It was not easy for any one to believe that a dead person can ever be resurrected. Of course they had seen the girl and Lazarus being raised from the dead by Jesus. But now the one who did those miracles himself is dead. So who else would do the miracle on Him? Those days only a few, the Pharisees, had any idea of a possibility of resurrection. Thomas and his fellow disciples who were from the grass root level of the society never had such profound thinking ability until they received the H. Spirit. More over there were the Sadducees who vehemently ruled out that possibility. It should also be remembered that those two disciples on the road to Emmaus, after Jesus’ resurrection also did not recognize Him even when they saw Him in person and talked to them for quite a long distance (Luke 24:13ff.). Matt. 28:17 says, “… but some of them doubted”, even after all those events after resurrection.  Mark 16:11 says that ‘the disciples did not believe what Mary Magdalene said about the resurrection’. Luke 24:11 says that ‘the report of Mary and others were like “idle talk” to the apostles and so “they did not believe them”. Some saw and believed and some even after seeing had difficulty in believing. But Thomas of course wanted to see Him in person to believe, and when he saw Jesus, believed and confessed Him with a classical and unique statement. Of course we can not find fault on any one for not believing until after the Pentecost event.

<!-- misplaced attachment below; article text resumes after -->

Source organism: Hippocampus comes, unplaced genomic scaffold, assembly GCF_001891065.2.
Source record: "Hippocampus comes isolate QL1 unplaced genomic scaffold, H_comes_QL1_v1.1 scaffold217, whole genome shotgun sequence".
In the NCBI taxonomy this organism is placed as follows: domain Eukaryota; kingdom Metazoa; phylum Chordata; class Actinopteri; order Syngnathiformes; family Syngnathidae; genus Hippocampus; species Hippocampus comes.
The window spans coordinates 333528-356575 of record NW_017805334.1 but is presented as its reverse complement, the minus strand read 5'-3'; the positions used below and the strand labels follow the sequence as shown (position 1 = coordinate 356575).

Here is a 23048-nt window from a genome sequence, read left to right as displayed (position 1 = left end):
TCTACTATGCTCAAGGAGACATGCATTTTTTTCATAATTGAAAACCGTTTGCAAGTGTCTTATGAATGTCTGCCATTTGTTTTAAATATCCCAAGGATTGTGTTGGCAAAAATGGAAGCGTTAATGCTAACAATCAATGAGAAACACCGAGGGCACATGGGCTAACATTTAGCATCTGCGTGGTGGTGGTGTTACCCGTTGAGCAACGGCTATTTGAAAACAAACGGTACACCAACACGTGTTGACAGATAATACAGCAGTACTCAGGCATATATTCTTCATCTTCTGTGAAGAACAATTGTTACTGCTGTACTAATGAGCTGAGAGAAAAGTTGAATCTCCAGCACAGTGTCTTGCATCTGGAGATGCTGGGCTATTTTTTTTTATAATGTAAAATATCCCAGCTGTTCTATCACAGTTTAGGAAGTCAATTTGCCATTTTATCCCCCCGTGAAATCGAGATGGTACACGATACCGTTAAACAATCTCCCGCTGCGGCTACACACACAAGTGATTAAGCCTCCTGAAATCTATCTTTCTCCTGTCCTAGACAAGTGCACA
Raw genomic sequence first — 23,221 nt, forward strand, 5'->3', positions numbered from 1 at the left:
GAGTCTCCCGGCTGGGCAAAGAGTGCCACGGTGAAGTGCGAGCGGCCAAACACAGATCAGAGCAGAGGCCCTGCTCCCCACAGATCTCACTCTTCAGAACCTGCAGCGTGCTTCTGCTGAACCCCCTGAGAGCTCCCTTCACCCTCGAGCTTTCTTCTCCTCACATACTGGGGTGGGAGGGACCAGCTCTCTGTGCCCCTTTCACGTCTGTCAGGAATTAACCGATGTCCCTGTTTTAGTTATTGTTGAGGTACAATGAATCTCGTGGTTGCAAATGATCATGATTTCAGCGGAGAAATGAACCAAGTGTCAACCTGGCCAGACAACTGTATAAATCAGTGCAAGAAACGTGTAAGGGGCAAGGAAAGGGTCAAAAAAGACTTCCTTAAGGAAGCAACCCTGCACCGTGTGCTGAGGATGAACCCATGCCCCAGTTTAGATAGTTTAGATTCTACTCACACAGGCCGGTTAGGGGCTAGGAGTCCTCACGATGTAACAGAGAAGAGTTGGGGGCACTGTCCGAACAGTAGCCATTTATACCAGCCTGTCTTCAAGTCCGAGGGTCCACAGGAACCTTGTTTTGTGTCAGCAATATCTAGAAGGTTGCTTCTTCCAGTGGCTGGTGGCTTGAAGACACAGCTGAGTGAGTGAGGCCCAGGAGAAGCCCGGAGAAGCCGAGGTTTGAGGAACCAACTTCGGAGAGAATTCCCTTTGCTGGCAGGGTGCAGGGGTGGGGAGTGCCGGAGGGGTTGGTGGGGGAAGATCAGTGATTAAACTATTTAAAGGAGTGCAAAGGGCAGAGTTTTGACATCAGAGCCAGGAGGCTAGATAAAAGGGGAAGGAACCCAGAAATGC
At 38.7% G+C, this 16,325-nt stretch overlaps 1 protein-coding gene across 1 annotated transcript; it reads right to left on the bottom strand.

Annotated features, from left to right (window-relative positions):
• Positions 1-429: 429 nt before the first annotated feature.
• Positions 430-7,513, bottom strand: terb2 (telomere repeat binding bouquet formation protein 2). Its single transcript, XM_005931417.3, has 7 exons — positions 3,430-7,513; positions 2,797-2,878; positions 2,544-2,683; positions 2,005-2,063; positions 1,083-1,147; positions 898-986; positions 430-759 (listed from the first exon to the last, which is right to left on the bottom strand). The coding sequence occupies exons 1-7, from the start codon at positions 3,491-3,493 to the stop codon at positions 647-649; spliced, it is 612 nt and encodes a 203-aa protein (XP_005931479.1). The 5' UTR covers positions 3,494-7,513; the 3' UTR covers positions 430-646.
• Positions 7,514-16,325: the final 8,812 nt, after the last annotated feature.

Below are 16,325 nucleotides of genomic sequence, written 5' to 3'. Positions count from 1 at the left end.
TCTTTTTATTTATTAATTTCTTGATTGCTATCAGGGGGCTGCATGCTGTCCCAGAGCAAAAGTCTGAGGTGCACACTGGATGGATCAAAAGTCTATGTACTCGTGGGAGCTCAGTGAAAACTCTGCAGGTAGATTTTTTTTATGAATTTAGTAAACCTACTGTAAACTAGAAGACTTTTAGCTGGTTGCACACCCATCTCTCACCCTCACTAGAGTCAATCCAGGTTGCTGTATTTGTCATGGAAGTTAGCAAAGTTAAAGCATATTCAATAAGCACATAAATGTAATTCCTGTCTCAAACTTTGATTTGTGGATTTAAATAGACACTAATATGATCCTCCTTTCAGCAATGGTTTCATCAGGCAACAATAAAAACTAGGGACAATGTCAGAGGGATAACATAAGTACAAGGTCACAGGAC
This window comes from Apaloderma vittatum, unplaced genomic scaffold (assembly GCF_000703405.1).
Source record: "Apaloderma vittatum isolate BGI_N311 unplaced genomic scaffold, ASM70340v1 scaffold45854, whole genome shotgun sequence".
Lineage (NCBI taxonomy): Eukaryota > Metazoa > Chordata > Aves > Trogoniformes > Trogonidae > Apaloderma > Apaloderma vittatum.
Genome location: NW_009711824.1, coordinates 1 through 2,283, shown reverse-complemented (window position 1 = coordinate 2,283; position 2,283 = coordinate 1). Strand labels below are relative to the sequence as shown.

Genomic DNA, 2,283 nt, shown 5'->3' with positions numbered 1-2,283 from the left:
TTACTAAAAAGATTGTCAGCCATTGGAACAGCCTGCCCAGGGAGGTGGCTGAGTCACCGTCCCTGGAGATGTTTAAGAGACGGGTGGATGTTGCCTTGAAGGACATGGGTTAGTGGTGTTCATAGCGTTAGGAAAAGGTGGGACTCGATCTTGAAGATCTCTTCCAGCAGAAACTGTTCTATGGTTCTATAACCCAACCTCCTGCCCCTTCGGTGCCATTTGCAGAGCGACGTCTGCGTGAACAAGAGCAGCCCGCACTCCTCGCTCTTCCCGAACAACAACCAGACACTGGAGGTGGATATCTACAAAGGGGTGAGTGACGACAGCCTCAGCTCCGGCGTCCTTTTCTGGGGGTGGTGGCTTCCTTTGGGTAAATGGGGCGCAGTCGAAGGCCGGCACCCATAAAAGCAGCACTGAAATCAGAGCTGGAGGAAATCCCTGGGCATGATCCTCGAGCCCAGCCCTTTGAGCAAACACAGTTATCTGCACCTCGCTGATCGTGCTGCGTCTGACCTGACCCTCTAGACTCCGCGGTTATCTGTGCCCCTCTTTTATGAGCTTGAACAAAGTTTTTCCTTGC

Now the question is about Jesus breathing on the disciples and asking them to receive H. Spirit. As said earlier the chronology of events in John’s Gospel is different from that of the other Gospels and Acts. The statement about Thomas being absent the first time Jesus appeared to the disciples is not part of the section on gift of the Spirit. Even if it is applied on Thomas, still we do see him receiving H. Spirit on the day of Pentecost. If we are talking about the authority to forgive or bind sins, it was given to all including Thomas according to Mark 16:15-16 and Matt. 28:19 (This happened after the resurrection and with all the eleven of them, including Thomas, present.  Also see Matt. 18:18).